After Lord of the Rings and the Harry Potter series, Cassandra Clare’s The Mortal Instruments series, along with its prequels The Infernal DevicesI, is my favourite fantasy series. I’ve been a huge fan of the books since I was 19 (eek, its been a while!) and I am completely invested in the rich storytelling, diverse characters and ever-growing world (Clare has another a couple of trilogies in the works). When the first novel in the series, City of Bones, was filming in Toronto a few years back, I hit up the set and met a few cast members, and later had the opportunity to photograph the Toronto premiere of the film for the fan site The Mortal Institute.
I always felt that the density of Clare’s world was better suited for television a la The Vampire Diaries and that only became more confirmed when City of Bones released in 2013. The screenplay was so overstuffed with mythologies and teasers for future plotlines that viewers who hadn’t read the books couldn’t really appreciate because it was messily thrown together. I loved majority of the cast, but Jonathan Rhys Meyers fanatical take on Valentine deviated from the cool, slick persona I pictured from the books.
When the City of Ashes sequel got cancelled and the announcement that the series would instead be adapted for Freeform (previously ABC Family), I became a little bit hopeful that Clare’s series would finally get the treatment it deserved. Freeform and Constantin Film once again chose to film in Toronto and after several months of production, leaked screenplay pages, adaptation rumours and teasers, Shadowhunters premiered last night (and is now available to view on Netflix fellow Canadians!).
So, here are my five thoughts on the premiere:
I’m Sold On Everyone in the Cast EXCEPT Dominic Sherwood
I really thought I would need more convincing with Kat McNamara and none for Dominic Sherwood, who play lead characters Jace and Clary respectively. Instead, I really felt like Kat nailed Clary’s independent but good nature and Dominic didn’t quite hit Jace’s sarcasm as well as I hoped. There are still another twelve episodes for me to determine if I like him in this role; there are also another twelve episode to enjoy the supporting cast, the highlights of which are Alberto Rosende (Simon), Matthew Dadario (Alec) and Isaiah Mustafa (Luke). I think those three understand and project their respective characters in a way that feels true to the books. I love them!
Shadowhunters Captures the Essence of the Book
I know fans were in a huge uproar when a few script pages leaked online and there were some notable differences between the source material and the television show (ex. Simon and Maureen). I want to see how Cassandra Clare’s expansive world is weaved into the show and what directions they take with the story. Based on the pilot alone, they’ve nailed the gritty/hipster/dark elements of New York as a setting and most of the characters are in the right place. Remember, this show isn’t being built for fans alone, and television is a completely different platform; changes are necessary in order to appeal to a wider audience, especially one that has had more experiences with YA adaptations in a short period of time than it probably wanted.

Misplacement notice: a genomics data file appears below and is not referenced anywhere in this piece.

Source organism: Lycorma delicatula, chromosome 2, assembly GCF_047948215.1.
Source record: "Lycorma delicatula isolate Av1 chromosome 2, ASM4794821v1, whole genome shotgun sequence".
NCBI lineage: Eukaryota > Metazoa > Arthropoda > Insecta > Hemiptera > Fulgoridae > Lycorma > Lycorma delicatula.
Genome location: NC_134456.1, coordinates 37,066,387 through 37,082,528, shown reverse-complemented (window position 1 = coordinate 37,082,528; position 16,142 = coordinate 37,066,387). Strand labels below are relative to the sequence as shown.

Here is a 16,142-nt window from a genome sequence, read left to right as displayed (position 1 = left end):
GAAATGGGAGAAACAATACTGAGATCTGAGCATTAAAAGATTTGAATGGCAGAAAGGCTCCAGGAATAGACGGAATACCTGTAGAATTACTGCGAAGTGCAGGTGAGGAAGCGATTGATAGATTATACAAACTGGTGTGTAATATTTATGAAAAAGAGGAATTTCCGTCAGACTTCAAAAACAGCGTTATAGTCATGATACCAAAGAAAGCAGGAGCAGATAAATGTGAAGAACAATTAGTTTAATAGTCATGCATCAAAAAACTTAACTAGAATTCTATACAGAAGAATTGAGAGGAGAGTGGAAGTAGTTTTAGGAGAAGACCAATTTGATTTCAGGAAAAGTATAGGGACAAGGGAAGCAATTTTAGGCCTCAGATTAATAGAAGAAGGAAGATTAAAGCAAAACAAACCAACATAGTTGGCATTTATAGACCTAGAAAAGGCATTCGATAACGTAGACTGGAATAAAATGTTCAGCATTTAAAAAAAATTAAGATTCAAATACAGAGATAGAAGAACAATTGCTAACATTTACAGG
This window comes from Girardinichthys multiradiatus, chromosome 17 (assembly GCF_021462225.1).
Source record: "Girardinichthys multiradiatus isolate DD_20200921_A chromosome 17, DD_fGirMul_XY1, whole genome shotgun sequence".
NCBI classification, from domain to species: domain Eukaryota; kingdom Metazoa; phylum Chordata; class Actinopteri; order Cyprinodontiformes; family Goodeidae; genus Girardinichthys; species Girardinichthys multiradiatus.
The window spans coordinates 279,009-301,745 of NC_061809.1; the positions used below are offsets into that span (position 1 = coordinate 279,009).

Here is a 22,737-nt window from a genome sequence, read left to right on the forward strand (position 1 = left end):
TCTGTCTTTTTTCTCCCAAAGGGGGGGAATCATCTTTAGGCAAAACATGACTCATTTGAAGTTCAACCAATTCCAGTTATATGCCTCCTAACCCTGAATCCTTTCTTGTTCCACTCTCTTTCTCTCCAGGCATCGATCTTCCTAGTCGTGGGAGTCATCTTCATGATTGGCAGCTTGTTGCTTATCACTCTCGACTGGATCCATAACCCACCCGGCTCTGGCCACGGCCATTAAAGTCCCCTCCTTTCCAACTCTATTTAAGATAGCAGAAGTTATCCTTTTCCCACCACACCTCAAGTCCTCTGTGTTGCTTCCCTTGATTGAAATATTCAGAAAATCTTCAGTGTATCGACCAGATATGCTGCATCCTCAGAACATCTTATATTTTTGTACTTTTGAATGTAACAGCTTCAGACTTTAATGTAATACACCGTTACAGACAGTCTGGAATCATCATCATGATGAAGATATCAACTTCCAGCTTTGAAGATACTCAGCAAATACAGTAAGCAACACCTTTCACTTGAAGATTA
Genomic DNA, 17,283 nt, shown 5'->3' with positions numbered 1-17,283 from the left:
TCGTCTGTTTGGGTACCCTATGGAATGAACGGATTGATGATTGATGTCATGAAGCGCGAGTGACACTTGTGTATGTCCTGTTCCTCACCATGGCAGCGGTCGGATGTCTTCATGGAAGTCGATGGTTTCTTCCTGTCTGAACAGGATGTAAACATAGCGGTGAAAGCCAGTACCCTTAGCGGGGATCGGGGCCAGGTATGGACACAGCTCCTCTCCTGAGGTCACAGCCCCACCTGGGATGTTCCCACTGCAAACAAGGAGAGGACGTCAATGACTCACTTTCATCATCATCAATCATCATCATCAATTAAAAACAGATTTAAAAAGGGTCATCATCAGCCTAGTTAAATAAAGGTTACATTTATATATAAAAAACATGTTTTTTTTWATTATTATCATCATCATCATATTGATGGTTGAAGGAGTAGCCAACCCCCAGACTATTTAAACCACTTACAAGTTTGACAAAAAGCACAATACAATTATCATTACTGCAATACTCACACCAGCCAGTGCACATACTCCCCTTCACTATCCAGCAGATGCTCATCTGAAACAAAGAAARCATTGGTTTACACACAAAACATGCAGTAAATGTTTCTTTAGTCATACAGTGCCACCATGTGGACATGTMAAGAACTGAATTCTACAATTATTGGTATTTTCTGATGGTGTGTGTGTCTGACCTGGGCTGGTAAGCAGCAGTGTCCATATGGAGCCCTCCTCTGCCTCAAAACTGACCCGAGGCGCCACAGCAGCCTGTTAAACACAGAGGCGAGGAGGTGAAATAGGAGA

But I’m going to forget about that because…
Why Is The Institute Such a Busy, High Tech Place?
Okay, I know (and just stated) why, but I need to ask: WHY?! I think the scene where Isabelle, Jace and Alec are scheming for their night at Pandemonium just made my heart break a little because the Institute is too modern, slick and hectic compared to the relatively empty, ancient building I pictured it to be in the books (and what you see in the film adaptation.) The advanced set doesn’t capture the feeling of a race with a long standing history and legacy and comes off as less charming.
Toronto is Still A Great Stand-In For NYC
Correct me if I’m wrong, but the show uses a lot of different sets compared to the film; yet, most of the external sets used in the show worked really well. I did not foresee Toronto’s Distillery District being used as a neighbourhood for Pandemonium, or expect that I would see what I think is Snakes and Lattes in the show, and yeah, I liked seeing the Gardiner Expressway in the background while Luke investigated a body drained of blood. I know they did a lot of external shoots for the show and I’m really looking forward to seeing how else they incorporate Toronto locations in the story.
There Are More Questions Than Answers
It’s a challenge for me to distinguish the show from the book, but I tried to consider the first episode from the perspective of a regular viewer and I think there’s just enough in the episode to keep newcomers to the story interested. Some may complain that the pacing is too slow, but that was one of the biggest problems with the film. Instead, we get these individual threads dangle in every episode and see them gradually tie together, while explaining the fine details of the story, which I think is necessary for people to completely buy into the mythology. Even as a book reader with little to no indication of how close they’ll stick to the story, there is enough in the episode that will ensure I return next week to watch because I want to see how they dish out these answers, how they assemble these initial building blocks, and how true this adaptation will be, particularly for the first season. I hear Americans have access to the second episode on the Freeform already, so please, no spoilers!
Shadowhunters airs Tuesdays on Freeform at 9pm EST in the United States and is available for viewing on Netflix Canada the next day.
If you watched Shadowhunters, how happy are you with the show’s take on the beloved series? Comment below and let me know!